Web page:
Dear Father, A friend recently took me to a Tridentine Rite Mass which I found very different from my normal parish Mass. It was celebrated in Latin and the priest had his back to the people. Where does this Mass come from and where does it fit into the Church’s liturgy?
Let us go back to the beginning. Ever since the Last Supper in which Christ instituted the Eucharist, telling the apostles to “do this in commemoration of me”, the Church has celebrated the Mass. At the beginning there were no printed texts and so bishops and priests said many of the prayers extemporaneously, following a set structure.
The Mass began with the Liturgy of the Word, with prayers asking for forgiveness of sins, readings from Sacred Scripture, a homily and prayers of intercession. This was followed by the Liturgy of the Eucharist, with the presentation of the gifts, the Canon or Eucharistic Prayer, the giving of Communion and the dismissal.
St Justin Martyr’s description of the Mass as it was celebrated in the middle of the second century can be found in the Catechism of the Catholic Church in paragraph 1345. The similarity with our present Mass is striking.
The basic elements of the Roman Canon, or Eucharistic Prayer I, were already there at the end of the fourth century in St Ambrose’s (c. 340-397) treatise De Sacramentis.
At the end of the sixth century, Pope St Gregory the Great (590-604) standardised the Mass, giving the Church the Roman Missal, which remained practically unchanged until the Second Vatican Council.
In the 16th century the Protestant reformers made drastic changes to the Mass, including to the Roman Canon, removing all elements that contradicted their new theology. To protect the traditional Mass and to ensure that it was celebrated in the same way throughout the Catholic world Pope St Pius V issued a new Roman Missal in 1570. This followed the directives of the Council of Trent, hence the name Tridentine Rite.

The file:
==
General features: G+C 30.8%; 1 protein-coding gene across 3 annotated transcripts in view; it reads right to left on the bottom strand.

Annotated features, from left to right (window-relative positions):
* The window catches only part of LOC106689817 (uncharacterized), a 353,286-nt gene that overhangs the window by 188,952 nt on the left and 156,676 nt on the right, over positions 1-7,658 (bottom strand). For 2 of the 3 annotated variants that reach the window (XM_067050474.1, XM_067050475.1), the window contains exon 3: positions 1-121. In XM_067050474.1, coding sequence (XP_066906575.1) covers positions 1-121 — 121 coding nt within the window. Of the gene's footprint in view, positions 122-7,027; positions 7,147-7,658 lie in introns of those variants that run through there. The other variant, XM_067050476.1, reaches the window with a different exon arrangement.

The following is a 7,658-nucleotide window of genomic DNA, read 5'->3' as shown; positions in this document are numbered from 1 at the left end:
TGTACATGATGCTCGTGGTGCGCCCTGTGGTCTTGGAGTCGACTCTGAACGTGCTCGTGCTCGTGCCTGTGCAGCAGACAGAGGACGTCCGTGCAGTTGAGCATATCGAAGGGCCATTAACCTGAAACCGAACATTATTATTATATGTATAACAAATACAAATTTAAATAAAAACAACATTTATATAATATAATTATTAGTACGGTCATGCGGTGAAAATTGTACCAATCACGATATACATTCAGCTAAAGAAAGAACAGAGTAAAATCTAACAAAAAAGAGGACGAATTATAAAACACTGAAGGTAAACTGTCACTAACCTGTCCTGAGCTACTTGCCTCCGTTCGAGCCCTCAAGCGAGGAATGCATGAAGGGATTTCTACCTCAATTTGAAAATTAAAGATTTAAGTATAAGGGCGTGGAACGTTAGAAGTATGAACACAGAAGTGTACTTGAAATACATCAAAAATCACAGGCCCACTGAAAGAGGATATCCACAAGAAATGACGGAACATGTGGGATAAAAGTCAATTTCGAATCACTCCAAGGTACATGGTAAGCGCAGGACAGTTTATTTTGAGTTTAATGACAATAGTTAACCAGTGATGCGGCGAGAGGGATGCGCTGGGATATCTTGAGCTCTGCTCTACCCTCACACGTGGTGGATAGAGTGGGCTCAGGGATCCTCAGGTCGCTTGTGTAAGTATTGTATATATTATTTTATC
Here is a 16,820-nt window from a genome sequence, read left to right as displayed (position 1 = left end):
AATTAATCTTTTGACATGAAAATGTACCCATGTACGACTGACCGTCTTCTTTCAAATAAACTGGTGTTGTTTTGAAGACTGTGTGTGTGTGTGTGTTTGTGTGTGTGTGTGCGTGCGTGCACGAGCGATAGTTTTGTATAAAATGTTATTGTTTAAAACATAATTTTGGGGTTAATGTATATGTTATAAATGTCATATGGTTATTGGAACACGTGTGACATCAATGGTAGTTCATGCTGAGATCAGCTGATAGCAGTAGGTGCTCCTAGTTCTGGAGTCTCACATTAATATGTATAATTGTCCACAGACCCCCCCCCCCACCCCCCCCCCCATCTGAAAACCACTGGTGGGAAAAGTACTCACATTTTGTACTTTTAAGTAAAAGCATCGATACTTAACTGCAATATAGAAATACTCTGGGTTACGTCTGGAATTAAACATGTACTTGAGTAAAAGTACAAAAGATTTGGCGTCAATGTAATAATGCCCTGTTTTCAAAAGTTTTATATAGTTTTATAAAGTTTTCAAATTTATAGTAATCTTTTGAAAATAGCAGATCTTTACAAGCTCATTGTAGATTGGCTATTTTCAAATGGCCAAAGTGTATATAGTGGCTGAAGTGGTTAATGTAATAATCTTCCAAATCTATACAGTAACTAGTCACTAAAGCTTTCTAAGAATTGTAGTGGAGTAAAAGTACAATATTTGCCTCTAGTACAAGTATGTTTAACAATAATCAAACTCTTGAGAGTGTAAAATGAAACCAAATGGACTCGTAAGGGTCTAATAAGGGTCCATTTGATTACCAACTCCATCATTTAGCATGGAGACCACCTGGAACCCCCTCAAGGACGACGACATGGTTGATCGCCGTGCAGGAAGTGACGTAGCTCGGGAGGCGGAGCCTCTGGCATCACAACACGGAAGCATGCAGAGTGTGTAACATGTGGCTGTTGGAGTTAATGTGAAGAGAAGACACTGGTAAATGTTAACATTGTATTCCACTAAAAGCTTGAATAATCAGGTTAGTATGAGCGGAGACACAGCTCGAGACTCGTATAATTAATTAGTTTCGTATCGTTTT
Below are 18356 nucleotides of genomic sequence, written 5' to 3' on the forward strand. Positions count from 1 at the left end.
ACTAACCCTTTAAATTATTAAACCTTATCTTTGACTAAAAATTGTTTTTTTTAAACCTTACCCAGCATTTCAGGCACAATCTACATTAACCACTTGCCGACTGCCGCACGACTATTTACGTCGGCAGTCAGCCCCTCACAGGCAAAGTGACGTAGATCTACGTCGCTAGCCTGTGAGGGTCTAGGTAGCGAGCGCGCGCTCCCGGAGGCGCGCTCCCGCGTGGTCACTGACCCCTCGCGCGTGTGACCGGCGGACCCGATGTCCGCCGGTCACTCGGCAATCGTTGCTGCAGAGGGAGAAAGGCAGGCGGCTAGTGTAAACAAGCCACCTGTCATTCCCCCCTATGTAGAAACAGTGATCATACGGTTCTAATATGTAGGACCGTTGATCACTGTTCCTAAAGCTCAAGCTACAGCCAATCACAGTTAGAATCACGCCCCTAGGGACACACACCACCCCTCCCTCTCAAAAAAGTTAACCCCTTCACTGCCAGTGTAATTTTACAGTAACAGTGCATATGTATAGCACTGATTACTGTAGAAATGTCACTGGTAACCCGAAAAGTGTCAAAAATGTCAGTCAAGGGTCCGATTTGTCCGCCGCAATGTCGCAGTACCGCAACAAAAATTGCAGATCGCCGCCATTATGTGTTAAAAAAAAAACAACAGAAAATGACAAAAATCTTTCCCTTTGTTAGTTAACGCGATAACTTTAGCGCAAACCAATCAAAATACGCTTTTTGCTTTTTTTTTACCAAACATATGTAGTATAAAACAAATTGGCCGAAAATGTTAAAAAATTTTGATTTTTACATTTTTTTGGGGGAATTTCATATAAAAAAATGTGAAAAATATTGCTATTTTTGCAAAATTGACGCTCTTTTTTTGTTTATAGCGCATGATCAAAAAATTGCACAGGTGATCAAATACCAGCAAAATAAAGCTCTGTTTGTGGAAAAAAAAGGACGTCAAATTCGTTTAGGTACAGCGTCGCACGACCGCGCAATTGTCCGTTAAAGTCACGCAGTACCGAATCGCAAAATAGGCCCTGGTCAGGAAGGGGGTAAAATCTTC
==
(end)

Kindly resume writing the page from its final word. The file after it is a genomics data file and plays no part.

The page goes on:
It should be understood, however, that the Roman Missal promulgated by Pope Pius V was not a new rite. It was essentially the same as that of Pope Gregory the Great. A more proper name for it is simply the Roman Rite.
Between 1570 and the Second Vatican Council numerous small changes were made to the missal, incorporating new feasts, changing the liturgical rank of some feasts, and adding the name of St Joseph in the Roman Canon in 1962. The last major edition of this missal was issued by Pope St John XXIII in 1962.
It incorporated some changes in the liturgy of Holy Week, abolished some vigils and octaves of feasts, removed some feasts for which there had been two celebrations, etc. The whole Church used this missal until 1970, when further changes were made as requested by the Second Vatican Council.
The council, in its Constitution on the Liturgy, Sacrosanctum Concilium, asked for revisions to be made so that “devout and active participation by the faithful may be more easily achieved. For this purpose the rites are to be simplified, due care being taken to preserve their substance.
Parts which with the passage of time came to be duplicated, or were added with little advantage, are to be omitted. Other parts which suffered loss through accidents of history are to be restored to the vigour they had in the days of the holy Fathers, as may seem useful or necessary” (n. 50). In particular, the council asked that more Scriptural passages be read, that the homily be given greater importance, that the prayer of the faithful after the homily be restored, etc. (cf. ibid.).
Accordingly a new Roman Missal incorporating these changes was introduced in 1970 and this is the missal we use in our parishes today. It is not a new rite but simply the latest revision of the traditional Roman Rite. It is properly referred to as the Ordinary Form of the Mass, and the Tridentine Rite, which uses the 1962 missal, as the Extraordinary Form.
The latest edition of the General Instruction of the Roman Missal (2012) speaks of “the new Missal with which the Church of the Roman Rite will henceforth celebrate the Mass”, indicating that this is to be the ordinary form of the Mass everywhere. But Mass can still be celebrated using the 1962 missal as the extraordinary form. It is improperly referred to as the Tridentine Rite. In short there is only one rite, the Roman Rite, with two forms of celebration.